In an interview, Tony award winning actor and singer Ben Platt explains the important role theater played in how he grew up and how those lessons apply to everyone, no matter their future career.
Two of the most recent and notable characters played by actor and singer Ben Platt are similar in that they long for social connection and meaning in their communities. In the hit Broadway musical Dear Evan Hansen, Platt won a Tony for his portrayal of an anxious teenager who befriended the family of a deceased peer to feel less alone. And in Netflix’s The Politician, the 26-year-old is an ambitious high school senior determined to become student body president and eventually president of the United States.
Platt counts himself “lucky” to have been given the opportunity to participate in theater growing up.
“I had the passion for it and a lot of outlets…and I know that’s not the case for a lot of young people,” says Platt, who grew up in Los Angeles. “I think it taught me how to communicate in an emotional way.”
Reflecting on lessons
Platt says being in theater as a kid taught him important lessons he’s carried on in his career, and that could ultimately be applied anywhere collaboration is necessary. “It’s so much about creating a family, and trust is necessary to do something like that. You have to hold yourself accountable and have the backs of everyone around you — because in a performing scenario there’s a lot of pressure,” he explains.
Platt counts two role models from his youth — both leaders in theater programs — who helped shape him into the professional he is today.
One was the director of the after-school theater program he attended at age six. Platt describes the environment as warm and absent of fear, which helped him and his peers excel. The other was his high school theater director. “She showed me what it meant to show up and be a professional, and care about how your other cast mates and teammates are faring as much as you care about your performance is being perceived,” he says. “That was a big lesson for me.”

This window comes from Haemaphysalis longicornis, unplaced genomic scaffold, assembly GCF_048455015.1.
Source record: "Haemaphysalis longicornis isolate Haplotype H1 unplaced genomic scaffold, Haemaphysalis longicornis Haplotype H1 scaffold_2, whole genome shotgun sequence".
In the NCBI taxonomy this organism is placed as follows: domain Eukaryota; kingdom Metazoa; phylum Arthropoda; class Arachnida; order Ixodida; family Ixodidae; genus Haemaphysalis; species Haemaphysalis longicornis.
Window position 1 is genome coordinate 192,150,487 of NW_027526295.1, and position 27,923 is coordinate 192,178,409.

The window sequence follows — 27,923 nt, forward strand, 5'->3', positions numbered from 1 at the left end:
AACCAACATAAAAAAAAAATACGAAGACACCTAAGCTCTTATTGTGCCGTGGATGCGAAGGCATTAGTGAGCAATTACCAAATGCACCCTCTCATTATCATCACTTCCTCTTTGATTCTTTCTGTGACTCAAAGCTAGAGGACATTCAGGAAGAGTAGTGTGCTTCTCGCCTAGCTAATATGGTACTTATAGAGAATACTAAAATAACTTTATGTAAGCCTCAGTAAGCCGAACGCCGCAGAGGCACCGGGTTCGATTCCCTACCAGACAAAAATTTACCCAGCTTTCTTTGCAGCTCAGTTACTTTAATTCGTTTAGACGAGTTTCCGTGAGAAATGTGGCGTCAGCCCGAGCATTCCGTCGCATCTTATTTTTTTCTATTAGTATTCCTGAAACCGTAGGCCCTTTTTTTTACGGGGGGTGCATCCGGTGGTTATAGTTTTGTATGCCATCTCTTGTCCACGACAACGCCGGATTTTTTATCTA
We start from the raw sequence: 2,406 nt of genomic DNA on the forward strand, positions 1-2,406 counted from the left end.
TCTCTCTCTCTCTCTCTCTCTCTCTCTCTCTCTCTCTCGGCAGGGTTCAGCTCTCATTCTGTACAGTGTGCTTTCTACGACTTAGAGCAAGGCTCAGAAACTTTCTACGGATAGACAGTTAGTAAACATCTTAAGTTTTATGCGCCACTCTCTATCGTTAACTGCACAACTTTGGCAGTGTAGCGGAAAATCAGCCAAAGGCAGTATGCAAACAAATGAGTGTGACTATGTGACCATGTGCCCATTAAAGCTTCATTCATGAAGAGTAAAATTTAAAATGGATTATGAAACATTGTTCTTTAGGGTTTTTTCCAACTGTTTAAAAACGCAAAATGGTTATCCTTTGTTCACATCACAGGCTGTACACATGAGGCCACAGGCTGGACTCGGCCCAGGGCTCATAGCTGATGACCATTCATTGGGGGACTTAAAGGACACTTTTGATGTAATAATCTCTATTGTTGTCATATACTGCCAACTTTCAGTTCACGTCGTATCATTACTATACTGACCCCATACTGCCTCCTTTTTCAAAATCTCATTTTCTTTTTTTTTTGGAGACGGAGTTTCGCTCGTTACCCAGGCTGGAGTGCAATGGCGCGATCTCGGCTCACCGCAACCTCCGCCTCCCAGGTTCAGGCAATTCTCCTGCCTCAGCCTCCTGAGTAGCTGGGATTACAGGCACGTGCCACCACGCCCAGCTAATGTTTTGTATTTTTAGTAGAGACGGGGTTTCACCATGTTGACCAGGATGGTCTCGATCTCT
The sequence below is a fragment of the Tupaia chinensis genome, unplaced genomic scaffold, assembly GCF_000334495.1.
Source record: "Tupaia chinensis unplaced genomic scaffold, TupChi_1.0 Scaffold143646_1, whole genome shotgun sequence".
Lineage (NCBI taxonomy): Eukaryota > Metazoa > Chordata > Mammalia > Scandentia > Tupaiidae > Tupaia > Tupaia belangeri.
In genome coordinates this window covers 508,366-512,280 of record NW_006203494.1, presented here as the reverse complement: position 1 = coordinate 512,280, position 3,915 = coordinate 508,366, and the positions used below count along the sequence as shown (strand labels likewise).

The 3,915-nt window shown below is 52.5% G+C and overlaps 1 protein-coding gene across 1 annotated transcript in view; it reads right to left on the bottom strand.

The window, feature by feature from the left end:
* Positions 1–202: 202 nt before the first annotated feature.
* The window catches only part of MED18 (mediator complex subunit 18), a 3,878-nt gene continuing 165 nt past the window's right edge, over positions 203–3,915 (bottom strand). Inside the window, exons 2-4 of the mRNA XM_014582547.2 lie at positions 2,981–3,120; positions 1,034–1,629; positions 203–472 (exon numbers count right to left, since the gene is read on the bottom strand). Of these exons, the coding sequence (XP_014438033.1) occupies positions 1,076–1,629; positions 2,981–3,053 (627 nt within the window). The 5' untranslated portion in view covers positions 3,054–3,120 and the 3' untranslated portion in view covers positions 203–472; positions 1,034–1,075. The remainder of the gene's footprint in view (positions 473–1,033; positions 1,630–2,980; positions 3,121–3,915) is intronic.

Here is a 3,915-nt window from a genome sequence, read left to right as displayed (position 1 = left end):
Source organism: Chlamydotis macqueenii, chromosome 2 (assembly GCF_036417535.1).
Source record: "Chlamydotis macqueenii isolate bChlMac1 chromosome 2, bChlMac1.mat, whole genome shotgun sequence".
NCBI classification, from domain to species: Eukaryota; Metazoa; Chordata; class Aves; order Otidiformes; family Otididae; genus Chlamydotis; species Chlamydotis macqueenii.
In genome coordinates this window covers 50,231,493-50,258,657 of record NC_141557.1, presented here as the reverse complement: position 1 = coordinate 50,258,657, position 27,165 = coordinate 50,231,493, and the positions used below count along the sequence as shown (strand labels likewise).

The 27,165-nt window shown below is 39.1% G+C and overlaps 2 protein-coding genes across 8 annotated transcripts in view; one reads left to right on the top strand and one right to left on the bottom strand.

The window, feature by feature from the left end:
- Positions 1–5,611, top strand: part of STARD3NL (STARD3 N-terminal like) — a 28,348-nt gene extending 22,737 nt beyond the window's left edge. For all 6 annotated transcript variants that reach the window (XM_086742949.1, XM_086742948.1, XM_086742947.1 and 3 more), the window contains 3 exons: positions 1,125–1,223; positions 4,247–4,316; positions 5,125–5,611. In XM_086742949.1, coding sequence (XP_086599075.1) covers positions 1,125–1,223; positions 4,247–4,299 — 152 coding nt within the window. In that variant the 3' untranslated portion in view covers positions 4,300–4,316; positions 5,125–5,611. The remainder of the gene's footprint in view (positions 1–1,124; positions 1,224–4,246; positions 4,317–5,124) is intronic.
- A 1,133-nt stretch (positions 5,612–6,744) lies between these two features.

Passing on wisdom
Platt received the 2019 Ted Arison Young Artist Award for his contributions to theater — an accolade he considers “unworthy” of but he’s grateful for.
“I think there are so many people around me who are doing so much more groundwork than me,” says Platt, “But if anything [the award] lit a fire under my butt to contribute and find opportunities to work with young people.” He adds that the recognition reminds him “where [his] passion came from.”
For aspiring actors, or simply young people looking to get involved in theater, Platt has a piece of advice: Go for it, even if it’s the unpopular choice in your current social circle.
“No matter what the repercussions or byproducts are, it’s always better to have an outlet to express yourself. There’s no doubt that it’s worth that opportunity,” he says.
Similarly, Platt encourages parents whose children are quiet or lack social connection to consider theater as an extracurricular activity. If they have a passion for it, don’t hesitate to sign them up, he says.
“I think on a personal level, most of the communities in my life have been because of arts,” Platt says. “I think art is a lot of things, but first and foremost it’s really unifying.”